The weather is hot and sticky, the beaches are crowded, and your neighbor won’t stop leaving zucchini on your doorstep. It must be August!
With all that’s going on around us, we sometimes forget to stop and take in all the beauty of summer here in New England. Trying to soak up as much of the season as possible can be exhausting. Beach trips, picnics, back yard barbecues, pool parties, and back to school shopping. It’s always a whirlwind of activities before the colder weather descends and the long days become shorter.
Wouldn’t it be great to hold onto that little piece of summer? To be able to feel like you’re on the back deck with a cold drink sweating in your hand? Well you CAN.
Canning and jarring season is upon us! Scent and taste are the two senses tied closest to memory, and what better down memory lane than the tastes and smells of summer. Grab some cucumbers from your local farmer and start pickling.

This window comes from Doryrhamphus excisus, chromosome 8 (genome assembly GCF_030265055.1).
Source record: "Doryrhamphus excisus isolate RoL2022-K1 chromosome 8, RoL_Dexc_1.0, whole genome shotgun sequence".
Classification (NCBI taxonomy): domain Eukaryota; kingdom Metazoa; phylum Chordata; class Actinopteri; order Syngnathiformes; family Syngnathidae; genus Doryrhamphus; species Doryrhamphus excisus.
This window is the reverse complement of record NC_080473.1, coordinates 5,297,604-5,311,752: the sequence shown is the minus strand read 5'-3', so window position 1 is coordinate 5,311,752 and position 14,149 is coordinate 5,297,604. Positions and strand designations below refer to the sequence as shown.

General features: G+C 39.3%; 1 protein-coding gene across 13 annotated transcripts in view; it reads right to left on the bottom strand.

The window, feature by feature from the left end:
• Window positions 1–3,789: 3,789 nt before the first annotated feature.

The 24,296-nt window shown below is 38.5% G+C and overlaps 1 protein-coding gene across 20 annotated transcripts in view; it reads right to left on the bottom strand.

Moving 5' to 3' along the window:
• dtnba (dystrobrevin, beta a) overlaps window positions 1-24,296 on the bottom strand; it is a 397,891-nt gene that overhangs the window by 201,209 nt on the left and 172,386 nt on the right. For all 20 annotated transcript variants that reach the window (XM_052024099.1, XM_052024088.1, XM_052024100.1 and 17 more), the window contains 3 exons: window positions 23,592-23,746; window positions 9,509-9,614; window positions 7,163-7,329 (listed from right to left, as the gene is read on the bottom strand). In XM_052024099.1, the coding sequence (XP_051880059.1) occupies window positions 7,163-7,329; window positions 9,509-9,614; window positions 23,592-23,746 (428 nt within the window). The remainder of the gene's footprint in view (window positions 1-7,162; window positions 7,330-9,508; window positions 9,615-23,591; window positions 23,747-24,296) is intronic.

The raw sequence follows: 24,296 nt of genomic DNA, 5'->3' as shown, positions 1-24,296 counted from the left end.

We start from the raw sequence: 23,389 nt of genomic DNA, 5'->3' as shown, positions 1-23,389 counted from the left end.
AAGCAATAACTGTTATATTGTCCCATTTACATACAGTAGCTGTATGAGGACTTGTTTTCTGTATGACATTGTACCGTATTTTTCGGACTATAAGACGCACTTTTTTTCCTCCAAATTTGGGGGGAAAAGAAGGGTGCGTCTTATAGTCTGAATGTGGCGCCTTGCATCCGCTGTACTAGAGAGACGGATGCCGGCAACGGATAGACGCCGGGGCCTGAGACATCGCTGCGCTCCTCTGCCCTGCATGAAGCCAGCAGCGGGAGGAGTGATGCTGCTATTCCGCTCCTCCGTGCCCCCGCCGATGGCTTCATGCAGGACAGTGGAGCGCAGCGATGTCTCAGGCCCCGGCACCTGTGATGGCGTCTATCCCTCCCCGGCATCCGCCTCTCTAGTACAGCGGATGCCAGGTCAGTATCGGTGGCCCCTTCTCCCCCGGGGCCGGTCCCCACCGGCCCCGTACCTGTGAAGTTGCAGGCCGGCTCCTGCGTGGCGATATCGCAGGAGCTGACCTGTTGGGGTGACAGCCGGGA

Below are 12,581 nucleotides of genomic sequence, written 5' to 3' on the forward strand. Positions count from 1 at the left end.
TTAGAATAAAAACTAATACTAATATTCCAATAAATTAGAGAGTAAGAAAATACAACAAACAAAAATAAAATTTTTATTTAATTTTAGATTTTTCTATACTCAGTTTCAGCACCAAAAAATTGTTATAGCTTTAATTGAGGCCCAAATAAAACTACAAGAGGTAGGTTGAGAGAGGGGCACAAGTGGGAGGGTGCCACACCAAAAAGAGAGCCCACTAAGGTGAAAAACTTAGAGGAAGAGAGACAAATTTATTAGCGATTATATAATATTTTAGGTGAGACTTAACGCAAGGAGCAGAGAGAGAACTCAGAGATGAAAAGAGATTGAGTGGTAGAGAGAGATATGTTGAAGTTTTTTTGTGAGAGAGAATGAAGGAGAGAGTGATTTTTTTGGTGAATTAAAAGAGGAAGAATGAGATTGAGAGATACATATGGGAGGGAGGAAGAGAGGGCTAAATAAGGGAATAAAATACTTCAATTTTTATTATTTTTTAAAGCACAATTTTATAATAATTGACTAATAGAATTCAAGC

Take advantage of the overwhelming piles of tomatoes at every farm stand you drive by. Stop and pick some up because now is the time to make that marinara and salsa.
Corn season will be over just as quickly as it started so don’t waste any time. Dust off that pressure cooker your grandmother used to use (you know, the one sitting in your basement behind the box of Christmas decorations), and start shucking!
But then you remember, you’re not sure how all this caning and jarring actually works. Well have no fear; the Ocean House Food Forager is here! On Saturday September 12 at 9 a.m. join me, Chef Paul, in the Center for Wine & Culinary Arts to learn how to preserve the flavors of the summer during our In the Kitchen: Introduction to Water Bath Canning.
From pickling to caning to freezing, we’ll explore all the ways our ancestors did it, and throw in some modern technology, so when your back is aching from shoveling a path to the road for the fifth time in February, you can open a jar of homemade pico de gallo, mix up a margarita, and be transported back to that summer sunshine.
See you on September 12 Click here to learn more and book your seat today.
Chef Paul McComiskey
Food Forager & Director of Culinary Education